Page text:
The Maputo City Court on 13 September sentenced former Transport Minister Paulo Zucula to ten years imprisonment for his part in corruption linked to the purchase of two aircraft from the Brazilian company Embraer in 2009.

Mateus Zimba, the former representative in Mozambique of the South African petrochemical giant Sasol, who acted as a middleman in the deal, also received a ten-year sentence. However, Jose Viegas, the chairperson of Mozambique Airlines (LAM) at the time of the purchase was acquitted.

The case concerned a bribe of US$800,000 paid by Embraer to ensure that LAM would buy two of its aircraft. The prosecution argued that the accused had used the LAM purchase of Embraer aircraft in order to enrich themselves, with Zimba, who had no prior connection with LAM or with civil aviation, setting up a shell company, “Xihivele”, registered in Sao Tome and Principe, through which the bribe was channelled.

Embraer has admitted to paying bribes in several countries, including Mozambique. The bribes came to light due to investigations by Brazilian and United States prosecutors into Embraer’s business practices. Embraer confessed to paying bribes and reached a settlement with the US and Brazilian authorities which involved paying total fines of around US$225 million and giving full details of the bribes.

Viegas was acquitted, in part, because there was supposedly insufficient evidence against him, and in part, because the statute of limitations on the crime of which he was accused, illicit participation in business, had expired. According to documents from the Brazilian Federal Prosecutor’s Office, it was Viegas who negotiated the size of the Mozambican bribe, although there is no evidence that he took any of the money himself. Embraer paid the bribe, disguised as “sales commissions”, in two instalments of US$400,000 each to a Xihevele account in Portugal.

The court also sentenced Zucula and Zimba to pay the Mozambican state compensation of 70.7 million meticais (just over US$1.1 million). This sum, the court said, reflected not only the US$800,000 bribe but also the damage done to Mozambique’s international reputation. The goods confiscated from Zucula and Zimba (real estate and money frozen in bank accounts) will now revert to the state.

The defence lawyers for both men have announced that they will appeal against the verdict.

Montfort Group acquires oil storage terminal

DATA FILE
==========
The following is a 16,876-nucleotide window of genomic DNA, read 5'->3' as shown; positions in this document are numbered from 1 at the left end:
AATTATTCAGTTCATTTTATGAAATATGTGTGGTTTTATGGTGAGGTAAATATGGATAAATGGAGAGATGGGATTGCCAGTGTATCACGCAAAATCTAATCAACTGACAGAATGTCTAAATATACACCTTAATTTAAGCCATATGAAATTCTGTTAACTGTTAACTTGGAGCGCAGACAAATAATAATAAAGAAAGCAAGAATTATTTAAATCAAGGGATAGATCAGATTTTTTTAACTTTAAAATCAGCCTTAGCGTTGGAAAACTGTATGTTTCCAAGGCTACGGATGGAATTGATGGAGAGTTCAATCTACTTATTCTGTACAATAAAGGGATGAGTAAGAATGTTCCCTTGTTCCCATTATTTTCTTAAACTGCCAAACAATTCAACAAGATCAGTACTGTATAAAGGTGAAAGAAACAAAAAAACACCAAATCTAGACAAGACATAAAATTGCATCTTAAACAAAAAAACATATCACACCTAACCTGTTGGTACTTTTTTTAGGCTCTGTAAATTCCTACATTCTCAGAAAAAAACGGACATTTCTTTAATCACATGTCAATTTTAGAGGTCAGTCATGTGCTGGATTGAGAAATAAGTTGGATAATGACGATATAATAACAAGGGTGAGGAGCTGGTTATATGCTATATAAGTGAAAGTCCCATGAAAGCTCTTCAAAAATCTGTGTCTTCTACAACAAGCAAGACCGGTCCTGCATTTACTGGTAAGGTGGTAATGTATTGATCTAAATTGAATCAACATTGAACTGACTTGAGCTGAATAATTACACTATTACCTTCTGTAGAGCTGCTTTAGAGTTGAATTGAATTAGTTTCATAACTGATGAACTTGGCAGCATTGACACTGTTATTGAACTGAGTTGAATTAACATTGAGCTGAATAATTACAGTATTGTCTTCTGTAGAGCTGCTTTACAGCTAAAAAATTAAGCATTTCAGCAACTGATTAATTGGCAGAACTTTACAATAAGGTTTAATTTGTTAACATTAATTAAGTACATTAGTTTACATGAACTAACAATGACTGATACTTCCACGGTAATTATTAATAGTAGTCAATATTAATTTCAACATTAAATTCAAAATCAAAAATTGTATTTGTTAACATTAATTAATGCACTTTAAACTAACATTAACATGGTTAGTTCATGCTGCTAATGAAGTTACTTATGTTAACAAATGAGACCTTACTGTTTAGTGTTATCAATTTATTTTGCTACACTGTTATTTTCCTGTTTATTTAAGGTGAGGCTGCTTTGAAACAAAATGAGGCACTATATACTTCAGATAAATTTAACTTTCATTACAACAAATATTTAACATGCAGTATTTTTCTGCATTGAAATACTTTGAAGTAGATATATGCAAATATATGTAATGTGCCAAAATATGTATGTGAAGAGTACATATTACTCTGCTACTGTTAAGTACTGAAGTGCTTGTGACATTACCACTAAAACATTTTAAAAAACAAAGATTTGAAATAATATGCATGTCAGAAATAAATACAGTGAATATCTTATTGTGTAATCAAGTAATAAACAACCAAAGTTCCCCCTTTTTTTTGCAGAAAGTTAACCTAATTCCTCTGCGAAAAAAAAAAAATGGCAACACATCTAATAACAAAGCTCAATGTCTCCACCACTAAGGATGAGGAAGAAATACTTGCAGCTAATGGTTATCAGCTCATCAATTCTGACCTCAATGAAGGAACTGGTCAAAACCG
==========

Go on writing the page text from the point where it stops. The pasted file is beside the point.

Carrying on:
The global commodity trading and investment company Montfort has announced that it has acquired equity in the Matola Terminal de Armazenamento de Petróleos SA, which operates oil tanking storage at the Matola Terminal (part of the Port of Maputo).

Montfort will own, run, and develop the oil terminal in partnership with Energi Asia, which took over the terminal in June.

According to Montfort, “the decision to acquire the stake in the Terminal was part of Montfort’s overall objective to expand its business in the region and support Montfort’s aspirations to reach out to customers in South and East Africa”.

The oil terminal has over 58,000 cubic metres of storage capacity and will enable Montfort to trade petroleum products in Mozambique and neighbouring countries. Montfort points out that the terminal is one of the most recently built in the region so should only need a minimum of maintenance downtime. It adds that the terminal is managed by experienced, well-trained professionals.

Over three thousand patients received new TB combined therapy

Patients across Mozambique are undertaking the new tuberculosis preventive therapy which couples strong doses of isoniazid (H) and rifapentine (P), to prevent simple and non-contagious cases from worsening.

The new therapy, launched in March by the Mozambican government in partnership with the IMPAACT4TB consortium, is a four-year project which introduces a new approach not only to deal with latent infection but also to combat the abandonment of treatment and thus increase efficacy levels.

Addressing a workshop on 8 September in Maputo, IMPAACT4TB representative Emilio Valverde explained that “so far, 3,413 patients have begun the new treatment in 70 health units and no relevant side effects have been recorded, except for a child in Maputo city who presented minor flu symptoms”. He added that only one case of abandonment has been recorded. The new therapy, he explained, can easily be taken and consists of a smaller quantity of pills in a short period of time, which has reduced the abandonment of treatment.

He added that the therapy under implementation in Maputo city and the districts of Chokwe and Mandlakazi, in Gaza province, is prescribed to new patients undergoing Anti-Retroviral Therapy (HAART) and children under 15 years of age who have been in contact with tuberculosis.

Mozambique is the first country in the world to adopt the combined fixed dose which enables a more effective and practical treatment. Gradually, it will be spread to other areas across the country where there are tuberculosis patients.

Valverde added that preventive treatment is crucial in the fight against tuberculosis, and it is necessary to adopt therapies that make access and completion easy, to ensure the core objectives of the “End TB” strategy.